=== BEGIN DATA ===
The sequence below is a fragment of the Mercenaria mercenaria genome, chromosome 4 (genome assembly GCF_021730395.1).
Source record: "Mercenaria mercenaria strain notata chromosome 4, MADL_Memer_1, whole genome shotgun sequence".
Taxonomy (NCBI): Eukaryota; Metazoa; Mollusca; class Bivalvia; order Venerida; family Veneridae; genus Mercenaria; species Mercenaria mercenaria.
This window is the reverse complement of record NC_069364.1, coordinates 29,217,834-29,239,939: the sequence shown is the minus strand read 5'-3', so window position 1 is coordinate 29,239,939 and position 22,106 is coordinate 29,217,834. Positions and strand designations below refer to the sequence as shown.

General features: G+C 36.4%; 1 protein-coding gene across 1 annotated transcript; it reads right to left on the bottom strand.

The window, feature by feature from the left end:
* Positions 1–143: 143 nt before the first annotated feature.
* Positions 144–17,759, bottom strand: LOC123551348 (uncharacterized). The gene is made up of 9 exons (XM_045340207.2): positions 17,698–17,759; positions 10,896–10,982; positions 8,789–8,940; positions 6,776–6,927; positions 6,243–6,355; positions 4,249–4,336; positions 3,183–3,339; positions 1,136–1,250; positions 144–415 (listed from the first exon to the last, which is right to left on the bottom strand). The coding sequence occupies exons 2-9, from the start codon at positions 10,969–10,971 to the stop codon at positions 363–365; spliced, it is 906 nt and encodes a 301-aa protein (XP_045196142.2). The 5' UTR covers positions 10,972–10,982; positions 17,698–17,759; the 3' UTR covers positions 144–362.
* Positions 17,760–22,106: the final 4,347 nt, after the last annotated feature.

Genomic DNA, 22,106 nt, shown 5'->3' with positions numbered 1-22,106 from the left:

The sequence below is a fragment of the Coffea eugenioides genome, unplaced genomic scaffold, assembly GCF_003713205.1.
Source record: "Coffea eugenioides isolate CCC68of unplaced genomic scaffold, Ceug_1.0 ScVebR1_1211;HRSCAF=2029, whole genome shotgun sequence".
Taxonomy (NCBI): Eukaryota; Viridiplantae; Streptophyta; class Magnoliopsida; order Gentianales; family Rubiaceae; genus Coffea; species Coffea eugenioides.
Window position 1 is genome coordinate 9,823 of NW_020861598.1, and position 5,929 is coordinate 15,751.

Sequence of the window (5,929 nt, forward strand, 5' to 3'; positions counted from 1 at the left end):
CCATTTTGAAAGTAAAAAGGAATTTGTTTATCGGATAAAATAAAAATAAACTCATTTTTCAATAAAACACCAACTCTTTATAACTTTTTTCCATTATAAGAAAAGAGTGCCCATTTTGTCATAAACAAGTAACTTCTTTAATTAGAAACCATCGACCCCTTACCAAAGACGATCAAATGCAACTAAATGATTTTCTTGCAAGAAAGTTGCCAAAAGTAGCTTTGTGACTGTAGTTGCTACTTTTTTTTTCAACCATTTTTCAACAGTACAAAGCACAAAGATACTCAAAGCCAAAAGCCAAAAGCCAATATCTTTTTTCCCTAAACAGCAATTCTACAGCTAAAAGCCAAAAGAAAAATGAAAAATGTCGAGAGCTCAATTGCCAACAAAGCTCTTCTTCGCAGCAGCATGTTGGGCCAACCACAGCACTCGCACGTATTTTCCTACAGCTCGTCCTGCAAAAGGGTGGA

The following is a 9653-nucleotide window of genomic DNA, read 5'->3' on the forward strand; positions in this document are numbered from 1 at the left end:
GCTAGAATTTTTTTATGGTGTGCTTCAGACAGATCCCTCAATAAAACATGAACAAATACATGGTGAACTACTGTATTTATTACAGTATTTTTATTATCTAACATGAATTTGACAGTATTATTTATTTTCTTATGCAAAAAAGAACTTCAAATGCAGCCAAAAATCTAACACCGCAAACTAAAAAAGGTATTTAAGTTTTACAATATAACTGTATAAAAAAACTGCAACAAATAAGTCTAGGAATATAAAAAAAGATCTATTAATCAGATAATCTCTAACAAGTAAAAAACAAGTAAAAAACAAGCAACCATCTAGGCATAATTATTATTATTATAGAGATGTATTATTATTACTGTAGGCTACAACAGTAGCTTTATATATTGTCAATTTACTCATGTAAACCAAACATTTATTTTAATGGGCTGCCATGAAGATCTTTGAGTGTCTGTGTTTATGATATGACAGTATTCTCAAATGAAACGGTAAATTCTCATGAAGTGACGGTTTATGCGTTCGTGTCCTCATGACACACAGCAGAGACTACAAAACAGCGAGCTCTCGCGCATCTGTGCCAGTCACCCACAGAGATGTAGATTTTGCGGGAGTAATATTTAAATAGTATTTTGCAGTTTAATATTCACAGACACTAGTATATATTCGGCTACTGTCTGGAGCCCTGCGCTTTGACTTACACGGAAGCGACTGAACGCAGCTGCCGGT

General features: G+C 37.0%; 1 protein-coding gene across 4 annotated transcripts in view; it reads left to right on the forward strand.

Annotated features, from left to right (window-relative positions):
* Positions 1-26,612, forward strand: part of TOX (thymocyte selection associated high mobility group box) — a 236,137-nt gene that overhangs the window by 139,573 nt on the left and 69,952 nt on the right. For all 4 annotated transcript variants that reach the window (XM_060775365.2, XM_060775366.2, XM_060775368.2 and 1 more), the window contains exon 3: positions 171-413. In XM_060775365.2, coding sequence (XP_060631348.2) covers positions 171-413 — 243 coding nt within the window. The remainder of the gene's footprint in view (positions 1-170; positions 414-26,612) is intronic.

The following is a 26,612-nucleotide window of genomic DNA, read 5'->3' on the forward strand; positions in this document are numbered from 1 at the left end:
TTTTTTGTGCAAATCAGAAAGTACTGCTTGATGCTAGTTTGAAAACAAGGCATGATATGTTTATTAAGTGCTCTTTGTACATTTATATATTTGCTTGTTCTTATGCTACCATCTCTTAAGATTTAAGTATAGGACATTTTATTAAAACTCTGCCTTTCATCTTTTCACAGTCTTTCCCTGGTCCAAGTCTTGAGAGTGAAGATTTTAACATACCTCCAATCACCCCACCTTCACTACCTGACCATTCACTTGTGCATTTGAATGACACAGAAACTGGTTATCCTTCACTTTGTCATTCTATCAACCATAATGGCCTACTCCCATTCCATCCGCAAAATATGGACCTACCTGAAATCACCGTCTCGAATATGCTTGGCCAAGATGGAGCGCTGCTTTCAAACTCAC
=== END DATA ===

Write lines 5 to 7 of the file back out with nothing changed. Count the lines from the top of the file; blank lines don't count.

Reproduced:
General features: G+C 36.4%; 1 protein-coding gene across 1 annotated transcript; it reads right to left on the bottom strand.

The window, feature by feature from the left end:
* Positions 1–143: 143 nt before the first annotated feature.